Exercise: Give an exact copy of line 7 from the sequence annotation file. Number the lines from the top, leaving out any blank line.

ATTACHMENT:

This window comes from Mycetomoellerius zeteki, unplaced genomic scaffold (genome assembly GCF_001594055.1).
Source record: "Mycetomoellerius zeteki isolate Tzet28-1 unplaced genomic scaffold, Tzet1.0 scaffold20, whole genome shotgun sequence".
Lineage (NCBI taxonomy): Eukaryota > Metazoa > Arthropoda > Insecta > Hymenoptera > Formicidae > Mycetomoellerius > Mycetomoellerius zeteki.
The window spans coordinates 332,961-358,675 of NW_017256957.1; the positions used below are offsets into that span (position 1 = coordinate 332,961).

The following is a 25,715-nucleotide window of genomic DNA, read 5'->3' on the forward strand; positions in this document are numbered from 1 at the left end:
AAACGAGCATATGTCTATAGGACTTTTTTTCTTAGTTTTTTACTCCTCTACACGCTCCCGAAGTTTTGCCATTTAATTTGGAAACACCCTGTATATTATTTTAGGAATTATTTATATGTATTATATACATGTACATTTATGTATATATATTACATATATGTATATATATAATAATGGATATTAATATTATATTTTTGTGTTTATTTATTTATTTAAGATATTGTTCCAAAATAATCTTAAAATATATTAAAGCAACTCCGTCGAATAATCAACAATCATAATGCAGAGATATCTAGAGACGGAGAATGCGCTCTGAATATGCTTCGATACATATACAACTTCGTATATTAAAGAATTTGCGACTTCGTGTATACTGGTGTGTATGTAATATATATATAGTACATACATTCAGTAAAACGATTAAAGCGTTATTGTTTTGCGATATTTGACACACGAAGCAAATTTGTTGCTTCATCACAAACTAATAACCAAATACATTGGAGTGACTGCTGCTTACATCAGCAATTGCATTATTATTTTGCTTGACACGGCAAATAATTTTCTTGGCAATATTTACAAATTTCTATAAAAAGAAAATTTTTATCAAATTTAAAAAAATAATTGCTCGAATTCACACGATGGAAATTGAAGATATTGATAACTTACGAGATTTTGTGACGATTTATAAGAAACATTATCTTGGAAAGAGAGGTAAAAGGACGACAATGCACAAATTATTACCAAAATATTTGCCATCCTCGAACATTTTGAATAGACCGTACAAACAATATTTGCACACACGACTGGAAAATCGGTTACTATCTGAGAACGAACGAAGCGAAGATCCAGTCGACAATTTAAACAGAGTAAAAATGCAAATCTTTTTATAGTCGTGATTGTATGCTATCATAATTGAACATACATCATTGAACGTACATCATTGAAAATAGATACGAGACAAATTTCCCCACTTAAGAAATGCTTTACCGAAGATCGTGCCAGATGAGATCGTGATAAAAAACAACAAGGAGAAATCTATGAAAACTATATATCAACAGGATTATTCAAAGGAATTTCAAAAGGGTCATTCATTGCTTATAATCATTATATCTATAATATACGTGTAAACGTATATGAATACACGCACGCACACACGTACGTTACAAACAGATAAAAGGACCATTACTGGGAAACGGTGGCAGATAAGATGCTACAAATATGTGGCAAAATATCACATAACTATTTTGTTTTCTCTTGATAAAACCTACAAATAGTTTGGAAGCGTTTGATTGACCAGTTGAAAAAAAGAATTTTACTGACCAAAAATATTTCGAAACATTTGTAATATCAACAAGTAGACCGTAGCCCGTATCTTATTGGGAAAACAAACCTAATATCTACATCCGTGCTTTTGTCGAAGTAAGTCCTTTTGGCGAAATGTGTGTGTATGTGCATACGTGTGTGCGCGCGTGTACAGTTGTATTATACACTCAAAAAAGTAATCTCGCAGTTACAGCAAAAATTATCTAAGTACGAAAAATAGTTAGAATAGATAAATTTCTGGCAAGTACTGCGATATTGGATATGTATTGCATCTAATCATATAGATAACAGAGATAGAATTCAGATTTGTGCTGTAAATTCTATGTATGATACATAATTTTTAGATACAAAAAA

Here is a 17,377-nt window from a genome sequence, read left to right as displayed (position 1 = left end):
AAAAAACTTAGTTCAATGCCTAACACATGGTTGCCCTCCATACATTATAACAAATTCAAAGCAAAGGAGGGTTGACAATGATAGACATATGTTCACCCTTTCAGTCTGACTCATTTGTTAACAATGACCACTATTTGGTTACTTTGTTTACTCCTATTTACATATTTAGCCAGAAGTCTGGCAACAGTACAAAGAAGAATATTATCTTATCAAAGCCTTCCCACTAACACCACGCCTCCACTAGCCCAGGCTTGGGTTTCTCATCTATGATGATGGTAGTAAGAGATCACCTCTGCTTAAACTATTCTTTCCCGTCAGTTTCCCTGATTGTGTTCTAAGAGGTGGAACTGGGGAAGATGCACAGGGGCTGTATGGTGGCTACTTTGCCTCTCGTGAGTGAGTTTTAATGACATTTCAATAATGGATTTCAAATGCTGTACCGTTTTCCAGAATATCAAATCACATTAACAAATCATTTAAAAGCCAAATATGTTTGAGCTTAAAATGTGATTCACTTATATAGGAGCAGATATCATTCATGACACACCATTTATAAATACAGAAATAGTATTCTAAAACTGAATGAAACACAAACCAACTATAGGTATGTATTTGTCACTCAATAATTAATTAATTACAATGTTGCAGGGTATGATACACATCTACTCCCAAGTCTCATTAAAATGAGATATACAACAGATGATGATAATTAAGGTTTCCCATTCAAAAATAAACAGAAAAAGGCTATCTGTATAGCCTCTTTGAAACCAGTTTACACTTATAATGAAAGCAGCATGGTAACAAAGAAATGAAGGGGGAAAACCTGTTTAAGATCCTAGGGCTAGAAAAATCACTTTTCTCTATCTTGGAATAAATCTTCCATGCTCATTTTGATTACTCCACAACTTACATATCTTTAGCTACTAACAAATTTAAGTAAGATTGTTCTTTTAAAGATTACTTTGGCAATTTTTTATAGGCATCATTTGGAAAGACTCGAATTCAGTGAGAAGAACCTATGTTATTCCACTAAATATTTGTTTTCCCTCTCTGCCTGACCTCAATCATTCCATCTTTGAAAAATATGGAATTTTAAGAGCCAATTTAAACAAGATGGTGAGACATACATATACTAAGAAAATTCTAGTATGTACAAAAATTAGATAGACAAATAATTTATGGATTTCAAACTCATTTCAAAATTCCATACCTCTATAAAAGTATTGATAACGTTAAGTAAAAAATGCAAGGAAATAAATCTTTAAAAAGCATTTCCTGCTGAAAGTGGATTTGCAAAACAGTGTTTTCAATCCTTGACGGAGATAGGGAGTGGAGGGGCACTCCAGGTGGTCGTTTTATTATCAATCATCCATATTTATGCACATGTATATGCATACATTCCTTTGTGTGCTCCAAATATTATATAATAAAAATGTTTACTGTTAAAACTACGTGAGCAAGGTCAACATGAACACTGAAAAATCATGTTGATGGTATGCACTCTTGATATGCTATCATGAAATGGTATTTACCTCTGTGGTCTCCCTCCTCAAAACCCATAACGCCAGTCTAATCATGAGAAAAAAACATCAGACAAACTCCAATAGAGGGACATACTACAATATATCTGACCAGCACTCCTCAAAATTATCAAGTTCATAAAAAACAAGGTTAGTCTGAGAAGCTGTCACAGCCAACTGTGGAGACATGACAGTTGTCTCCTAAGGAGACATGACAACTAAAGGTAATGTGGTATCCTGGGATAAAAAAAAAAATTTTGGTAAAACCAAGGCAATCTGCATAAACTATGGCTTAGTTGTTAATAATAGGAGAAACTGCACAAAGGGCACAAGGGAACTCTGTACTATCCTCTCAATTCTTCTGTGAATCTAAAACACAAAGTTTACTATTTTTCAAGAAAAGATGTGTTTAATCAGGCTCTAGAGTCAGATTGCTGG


Here is a 17,377-nt window from a genome sequence, read left to right as displayed (position 1 = left end):